Alternative Energy & Fuels

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"Here Comes the Sun" - Tennessee

19 Jul, 2010

By: Matthew H. Kisber

In February 2008, Tennessee Governor Phil Bredesen called me to his office to discuss an idea to attract new capital and create new jobs in our state. A successful health care entrepreneur, it isn’t unusual for Governor Bredesen to talk about new strategies for changing our state’s economy, but the focus of his conversation and the level of his enthusiasm took me by surprise. No one at the time was suggesting Tennessee could take a leadership role in the creation of new jobs around sustainable energy, but clearly the Governor believed it could. And he wanted a strategic plan aimed at moving our state to the forefront.

Following his return from the National Governors Association conference in Washington, D.C., he was clearly fired up about clean energy. After hearing presentations on the topic by General Electric CEO Jeffrey Immelt and New York Times columnist Tom Friedman, Governor Bredesen understood there would be opportunities for those states that created the right environment for clean energy jobs. This was an industry poised for growth and the states moving quickest would be in a position to reap the rewards of high skill, good paying jobs.

Cultivating a thriving clean energy economy is not simply an issue of environmental stewardship, he said, or even of energy assurance and national security. Rather, developing an industry around understanding and deploying clean energy is a critical component of job creation. The states that can grasp that principle and get out in front of it strategically will be the leaders of the 21st century economy.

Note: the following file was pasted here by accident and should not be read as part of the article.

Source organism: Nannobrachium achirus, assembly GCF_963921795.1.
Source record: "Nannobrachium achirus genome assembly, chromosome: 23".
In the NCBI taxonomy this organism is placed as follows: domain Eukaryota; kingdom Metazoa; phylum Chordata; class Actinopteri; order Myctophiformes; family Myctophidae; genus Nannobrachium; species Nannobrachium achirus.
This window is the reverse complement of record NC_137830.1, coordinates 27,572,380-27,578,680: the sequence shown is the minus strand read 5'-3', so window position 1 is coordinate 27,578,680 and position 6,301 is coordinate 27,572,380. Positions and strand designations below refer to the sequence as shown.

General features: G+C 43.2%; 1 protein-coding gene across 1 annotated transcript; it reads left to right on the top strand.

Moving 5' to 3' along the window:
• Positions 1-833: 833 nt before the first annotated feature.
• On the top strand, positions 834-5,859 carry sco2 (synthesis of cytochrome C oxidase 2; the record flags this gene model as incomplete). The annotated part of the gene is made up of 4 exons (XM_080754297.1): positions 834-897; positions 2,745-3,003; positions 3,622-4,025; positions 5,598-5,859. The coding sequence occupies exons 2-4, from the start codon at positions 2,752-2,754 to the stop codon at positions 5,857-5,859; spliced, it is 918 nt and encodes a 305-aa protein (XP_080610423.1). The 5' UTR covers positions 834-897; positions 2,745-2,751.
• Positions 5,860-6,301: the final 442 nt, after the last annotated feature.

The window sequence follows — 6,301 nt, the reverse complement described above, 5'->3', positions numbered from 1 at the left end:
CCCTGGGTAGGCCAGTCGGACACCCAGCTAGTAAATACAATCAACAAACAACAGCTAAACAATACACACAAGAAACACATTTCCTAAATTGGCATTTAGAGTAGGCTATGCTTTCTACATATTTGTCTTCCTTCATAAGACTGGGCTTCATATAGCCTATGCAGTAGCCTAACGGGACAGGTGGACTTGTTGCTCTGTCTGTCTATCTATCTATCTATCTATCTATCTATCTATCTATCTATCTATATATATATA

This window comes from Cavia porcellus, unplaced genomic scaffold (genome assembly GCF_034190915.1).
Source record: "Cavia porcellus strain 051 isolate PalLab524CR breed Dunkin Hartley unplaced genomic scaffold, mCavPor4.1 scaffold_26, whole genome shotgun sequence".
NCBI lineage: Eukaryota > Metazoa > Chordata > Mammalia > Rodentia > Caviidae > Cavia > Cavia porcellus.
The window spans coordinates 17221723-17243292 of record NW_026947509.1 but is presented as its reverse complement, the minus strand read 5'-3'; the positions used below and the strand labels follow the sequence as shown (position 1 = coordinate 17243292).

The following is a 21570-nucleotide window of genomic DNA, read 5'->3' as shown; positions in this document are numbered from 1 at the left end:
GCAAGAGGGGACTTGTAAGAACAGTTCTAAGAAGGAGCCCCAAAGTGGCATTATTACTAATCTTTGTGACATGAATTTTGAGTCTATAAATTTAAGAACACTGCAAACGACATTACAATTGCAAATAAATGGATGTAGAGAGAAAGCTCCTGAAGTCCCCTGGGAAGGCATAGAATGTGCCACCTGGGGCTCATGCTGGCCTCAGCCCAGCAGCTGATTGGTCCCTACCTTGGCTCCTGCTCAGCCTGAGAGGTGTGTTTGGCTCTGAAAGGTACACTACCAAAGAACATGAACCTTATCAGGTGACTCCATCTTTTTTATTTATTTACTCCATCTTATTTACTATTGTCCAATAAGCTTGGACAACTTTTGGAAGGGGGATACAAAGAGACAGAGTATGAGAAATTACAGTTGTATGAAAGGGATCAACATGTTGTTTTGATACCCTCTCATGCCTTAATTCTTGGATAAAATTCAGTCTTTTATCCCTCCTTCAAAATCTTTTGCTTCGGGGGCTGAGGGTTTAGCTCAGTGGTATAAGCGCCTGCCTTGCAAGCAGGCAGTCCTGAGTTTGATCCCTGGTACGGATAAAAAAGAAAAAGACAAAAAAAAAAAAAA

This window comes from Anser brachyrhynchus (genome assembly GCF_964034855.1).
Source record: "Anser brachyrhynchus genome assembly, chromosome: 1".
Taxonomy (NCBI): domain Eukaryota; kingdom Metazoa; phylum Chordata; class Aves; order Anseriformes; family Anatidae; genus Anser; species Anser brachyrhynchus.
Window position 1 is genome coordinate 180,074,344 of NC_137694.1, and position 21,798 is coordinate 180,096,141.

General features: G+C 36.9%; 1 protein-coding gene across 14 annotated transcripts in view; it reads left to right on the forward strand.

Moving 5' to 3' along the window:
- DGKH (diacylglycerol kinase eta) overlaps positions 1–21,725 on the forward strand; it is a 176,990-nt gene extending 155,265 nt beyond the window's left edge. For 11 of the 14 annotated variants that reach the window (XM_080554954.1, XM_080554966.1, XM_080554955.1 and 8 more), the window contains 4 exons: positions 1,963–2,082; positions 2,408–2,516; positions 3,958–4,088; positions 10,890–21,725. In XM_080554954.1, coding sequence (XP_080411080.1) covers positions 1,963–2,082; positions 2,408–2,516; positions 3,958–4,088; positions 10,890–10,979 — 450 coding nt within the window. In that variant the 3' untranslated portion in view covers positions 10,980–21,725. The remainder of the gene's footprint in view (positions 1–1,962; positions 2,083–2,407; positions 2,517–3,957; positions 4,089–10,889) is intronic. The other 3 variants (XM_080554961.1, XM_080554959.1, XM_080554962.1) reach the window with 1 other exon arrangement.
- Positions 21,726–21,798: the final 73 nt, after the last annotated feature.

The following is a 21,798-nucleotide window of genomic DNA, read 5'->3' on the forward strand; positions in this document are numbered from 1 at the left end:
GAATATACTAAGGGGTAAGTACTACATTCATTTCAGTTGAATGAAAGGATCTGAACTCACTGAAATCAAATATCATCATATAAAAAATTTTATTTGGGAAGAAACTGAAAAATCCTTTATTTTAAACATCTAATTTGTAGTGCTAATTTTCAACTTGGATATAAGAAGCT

Sitting across from the governor that morning, he asked me to work with Commissioner of Revenue Reagan Farr to explore this emerging industry and craft a plan to put Tennessee at the leading edge of green innovation and deployment. The result is a series of incentives and programs we’ve called our Green Energy Tool Kit and a whole series of initiatives that have found broad-based support across Tennessee.

Our Strategy
With that solid foundation on which to build, our team began to craft a point-by-point strategy for growing Tennessee’s clean energy economy. Our strategy is based, at the most fundamental level, on leveraging our business climate, existing partnerships and collaborative approach to development. Additionally, we are committed to developing and utilizing smart, flexible and innovative incentives for clean energy companies.

We have clearly defined our target sector and are working tirelessly to recruit what the governor and I call “transformational” companies. These are companies that will not only lead innovation in their fields, but will attract complementary companies such as customers and suppliers to locate in close proximity. In this way, they have an exponential effect on the economies of the surrounding communities, and Tennessee is able to fulfill the final point of our strategy, which is to build success up and down the solar energy value chain.

Major Clean Energy Investments
Tennessee’s aggressive strategy to build a clean energy sector is already producing results. In just three short months between December 2008 and February 2009, our state welcomed the location of the world’s two largest manufacturers of polycrystalline silicon, a major component of photovoltaic cells. Hemlock Semiconductor announced they would build a $1.2 billion plant and create 500-800 jobs in Clarksville, and German company Wacker Chemie AG announced a $1 billion facility and 500 new jobs in Bradley County. As a result of these significant investments, Confluence Solar announced this January that they would invest $200 million and create 250 new jobs at a solar production facility in Clinton.